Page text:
Beirut and the south. The dollars from Iran are ferried to Beirut via
Syria and distributed through networks of militants. Anyone who can prove
that his home was damaged in the war receives $12,000, a tidy sum in
* * *
The Green Flood has been unleashed to silence criticism of Mr. Nasrallah
and his masters in Tehran. But the trick does not seem to be working. "If
Hezbollah won a victory, it was a pyrrhic one," says Walid Abi-Mershed, a
leading Lebanese columnist. "They made Lebanon pay too high a price -- for
which they must be held accountable."
Hezbollah is also criticized from within the Lebanese Shiite community,
which accounts for some 40% of the population. Sayyed Ali al-Amin, the
grand old man of Lebanese Shiism, has broken years of silence to criticize
Hezbollah for provoking the war, and called for its disarmament. In an
interview granted to the Beirut An-Nahar, he rejected the claim that
Hezbollah represented the whole of the Shiite community. "I don't believe
Hezbollah asked the Shiite community what they thought about [starting
the] war," Mr. al-Amin said. "The fact that the masses [of Shiites] fled
from the south is proof that they rejected the war. The Shiite community
never gave anyone the right to wage war in its name."
There were even sharper attacks. Mona Fayed, a prominent Shiite academic
in Beirut, wrote an article also published by An-Nahar last week. She
asks: Who is a Shiite in Lebanon today? She provides a sarcastic answer: A
Shiite is he who takes his instructions from Iran, terrorizes fellow
believers into silence, and leads the nation into catastrophe without
consulting anyone. Another academic, Zubair Abboud, writing in Elaph, a
popular Arabic-language online newspaper, attacks Hezbollah as "one of the
worst things to happen to Arabs in a long time." He accuses Mr. Nasrallah
of risking Lebanon's existence in the service of Iran's regional
Before he provoked the war, Mr. Nasrallah faced growing criticism not only
from the Shiite community, but also from within Hezbollah. Some in the
political wing expressed dissatisfaction with his over-reliance on the
movement's military and security apparatus. Speaking on condition of
anonymity, they described Mr. Nasrallah's style as "Stalinist" and pointed
to the fact that the party's leadership council (shura) has not held a
full session in five years. Mr. Nasrallah took all the major decisions
after clearing them with his Iranian and Syrian contacts, and made sure
that, on official visits to Tehran, he alone would meet Iran's "Supreme
Guide" Ali Khamenei.
Mr. Nasrallah justified his style by claiming that involving too many
people in decision-making could allow "the Zionist enemy" to infiltrate
the movement. Once he had received the Iranian green light to provoke the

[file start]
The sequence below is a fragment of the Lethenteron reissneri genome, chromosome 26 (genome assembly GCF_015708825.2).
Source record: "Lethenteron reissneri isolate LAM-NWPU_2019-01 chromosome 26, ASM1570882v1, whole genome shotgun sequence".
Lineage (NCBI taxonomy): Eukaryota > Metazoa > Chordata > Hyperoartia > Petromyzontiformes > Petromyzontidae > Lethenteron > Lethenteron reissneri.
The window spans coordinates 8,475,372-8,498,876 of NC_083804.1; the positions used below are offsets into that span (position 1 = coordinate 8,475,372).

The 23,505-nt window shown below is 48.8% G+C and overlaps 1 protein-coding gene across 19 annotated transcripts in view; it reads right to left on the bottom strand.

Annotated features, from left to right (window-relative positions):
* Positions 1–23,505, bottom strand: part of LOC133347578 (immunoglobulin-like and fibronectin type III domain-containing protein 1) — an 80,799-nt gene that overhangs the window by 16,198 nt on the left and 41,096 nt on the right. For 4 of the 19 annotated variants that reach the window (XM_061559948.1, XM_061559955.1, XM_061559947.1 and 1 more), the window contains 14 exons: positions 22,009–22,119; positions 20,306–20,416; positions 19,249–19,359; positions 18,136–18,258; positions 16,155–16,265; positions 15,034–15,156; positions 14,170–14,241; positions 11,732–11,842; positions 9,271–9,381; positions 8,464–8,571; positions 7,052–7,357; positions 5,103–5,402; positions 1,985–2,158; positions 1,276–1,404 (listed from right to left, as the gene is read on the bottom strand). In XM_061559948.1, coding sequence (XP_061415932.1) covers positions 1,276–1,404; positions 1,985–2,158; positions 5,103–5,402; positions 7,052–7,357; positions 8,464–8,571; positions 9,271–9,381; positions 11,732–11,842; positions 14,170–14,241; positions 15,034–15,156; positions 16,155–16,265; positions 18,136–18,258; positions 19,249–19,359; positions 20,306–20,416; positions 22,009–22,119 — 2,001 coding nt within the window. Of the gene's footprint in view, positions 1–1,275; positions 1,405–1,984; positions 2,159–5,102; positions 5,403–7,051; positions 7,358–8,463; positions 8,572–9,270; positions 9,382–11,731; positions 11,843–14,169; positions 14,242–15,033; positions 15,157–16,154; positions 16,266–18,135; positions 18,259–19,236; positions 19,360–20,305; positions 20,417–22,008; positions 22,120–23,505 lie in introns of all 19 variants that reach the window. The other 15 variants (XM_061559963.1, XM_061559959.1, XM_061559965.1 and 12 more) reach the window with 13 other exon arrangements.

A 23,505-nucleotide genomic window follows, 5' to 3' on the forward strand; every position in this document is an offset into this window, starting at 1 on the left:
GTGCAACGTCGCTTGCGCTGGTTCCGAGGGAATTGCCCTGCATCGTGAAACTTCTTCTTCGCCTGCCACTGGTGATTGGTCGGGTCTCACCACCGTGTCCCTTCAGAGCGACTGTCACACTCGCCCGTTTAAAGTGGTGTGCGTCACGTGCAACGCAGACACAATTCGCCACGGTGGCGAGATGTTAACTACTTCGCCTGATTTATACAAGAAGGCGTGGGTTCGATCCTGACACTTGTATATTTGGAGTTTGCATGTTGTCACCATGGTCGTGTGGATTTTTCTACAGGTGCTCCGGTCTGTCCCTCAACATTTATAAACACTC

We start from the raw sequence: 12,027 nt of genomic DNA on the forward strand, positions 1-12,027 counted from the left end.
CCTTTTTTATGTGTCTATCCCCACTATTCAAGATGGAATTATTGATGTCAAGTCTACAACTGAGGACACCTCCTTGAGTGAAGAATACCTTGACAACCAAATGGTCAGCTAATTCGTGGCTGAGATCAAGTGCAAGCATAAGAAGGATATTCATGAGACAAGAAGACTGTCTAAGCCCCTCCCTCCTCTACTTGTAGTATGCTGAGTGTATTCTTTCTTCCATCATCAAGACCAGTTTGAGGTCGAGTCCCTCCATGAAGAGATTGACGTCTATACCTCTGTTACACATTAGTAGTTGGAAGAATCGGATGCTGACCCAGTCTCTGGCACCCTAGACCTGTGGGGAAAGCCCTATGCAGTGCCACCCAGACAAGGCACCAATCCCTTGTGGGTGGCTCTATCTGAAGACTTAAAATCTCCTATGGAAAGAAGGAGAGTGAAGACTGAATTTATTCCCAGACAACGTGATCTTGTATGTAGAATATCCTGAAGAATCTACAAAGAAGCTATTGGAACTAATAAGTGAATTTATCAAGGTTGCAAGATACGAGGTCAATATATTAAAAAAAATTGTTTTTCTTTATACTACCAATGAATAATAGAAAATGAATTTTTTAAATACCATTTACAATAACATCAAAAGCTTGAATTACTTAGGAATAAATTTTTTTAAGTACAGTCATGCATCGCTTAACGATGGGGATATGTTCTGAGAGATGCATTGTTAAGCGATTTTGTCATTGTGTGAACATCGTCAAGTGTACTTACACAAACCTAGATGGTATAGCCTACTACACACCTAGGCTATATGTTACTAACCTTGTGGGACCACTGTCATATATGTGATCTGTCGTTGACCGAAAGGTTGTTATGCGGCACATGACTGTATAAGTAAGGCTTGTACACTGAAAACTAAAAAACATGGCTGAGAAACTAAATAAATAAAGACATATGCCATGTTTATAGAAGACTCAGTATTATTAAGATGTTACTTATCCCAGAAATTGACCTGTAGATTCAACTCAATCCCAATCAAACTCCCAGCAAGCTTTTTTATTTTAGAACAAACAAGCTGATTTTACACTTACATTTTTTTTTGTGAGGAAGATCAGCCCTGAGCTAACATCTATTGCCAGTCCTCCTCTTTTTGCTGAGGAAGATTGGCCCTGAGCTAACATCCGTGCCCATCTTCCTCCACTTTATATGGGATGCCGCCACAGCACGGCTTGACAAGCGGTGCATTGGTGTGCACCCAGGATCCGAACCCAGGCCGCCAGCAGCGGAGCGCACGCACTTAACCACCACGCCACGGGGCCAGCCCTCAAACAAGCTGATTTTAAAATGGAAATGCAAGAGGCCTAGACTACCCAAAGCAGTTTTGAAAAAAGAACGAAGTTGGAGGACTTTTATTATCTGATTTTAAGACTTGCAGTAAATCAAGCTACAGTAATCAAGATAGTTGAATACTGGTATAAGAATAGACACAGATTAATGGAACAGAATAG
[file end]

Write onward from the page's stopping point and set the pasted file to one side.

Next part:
war, Mr. Nasrallah acted without informing even the two Hezbollah
ministers in the Siniora cabinet or the 12 Hezbollah members of the
Mr. Nasrallah was also criticized for his acknowledgement of Ali Khamenei
as Marjaa al-Taqlid (Source of Emulation), the highest theological
authority in Shiism. Highlighting his bay'aah (allegiance), Mr. Nasrallah
kisses the man's hand each time they meet. Many Lebanese Shiites resent
this because Mr. Khamenei, a powerful politician but a lightweight in
theological terms, is not recognized as Marjaa al-Taqlid in Iran itself.
The overwhelming majority of Lebanese Shiites regard Grand Ayatollah Ali
Sistani, in Iraq, or Ayatollah Muhammad-Hussein Fadhlallah, in Beirut, as
their "Source of Emulation."
Some Lebanese Shiites also question Mr. Nasrallah's strategy of opposing
Prime Minister Siniora's "Project for Peace," and instead advancing an
Iranian-backed "Project of Defiance." The coalition led by Mr. Siniora
wants to build Lebanon into a haven of peace in the heart of a turbulent
region. His critics dismiss this as a plan "to create a larger Monaco."
Mr. Nasrallah's "Project of Defiance," however, is aimed at turning
Lebanon into the frontline of Iranian defenses in a war of civilizations
between Islam (led by Tehran) and the "infidel," under American
leadership. "The choice is between the beach and the bunker," says
Lebanese scholar Nadim Shehadeh. There is evidence that a majority of
Lebanese Shiites would prefer the beach.
* * *
There was a time when Shiites represented an underclass of dirt-poor
peasants in the south and lumpen elements in Beirut. Over the past 30
years, however, that picture has changed. Money sent from Shiite
immigrants in West Africa (where they dominate the diamond trade), and in
the U.S. (especially Michigan), has helped create a prosperous middle
class of Shiites more interested in the good life than martyrdom . la Imam
Hussain. This new Shiite bourgeoisie dreams of a place in the mainstream
of Lebanese politics and hopes to use the community's demographic
advantage as a springboard for national leadership. Hezbollah, unless it
ceases to be an instrument of Iranian policies, cannot realize that dream.
The list of names of those who never endorsed Hezbollah, or who broke with
it after its Iranian connections became too apparent, reads like a Who's
Who of Lebanese Shiism. It includes, apart from the al-Amins, families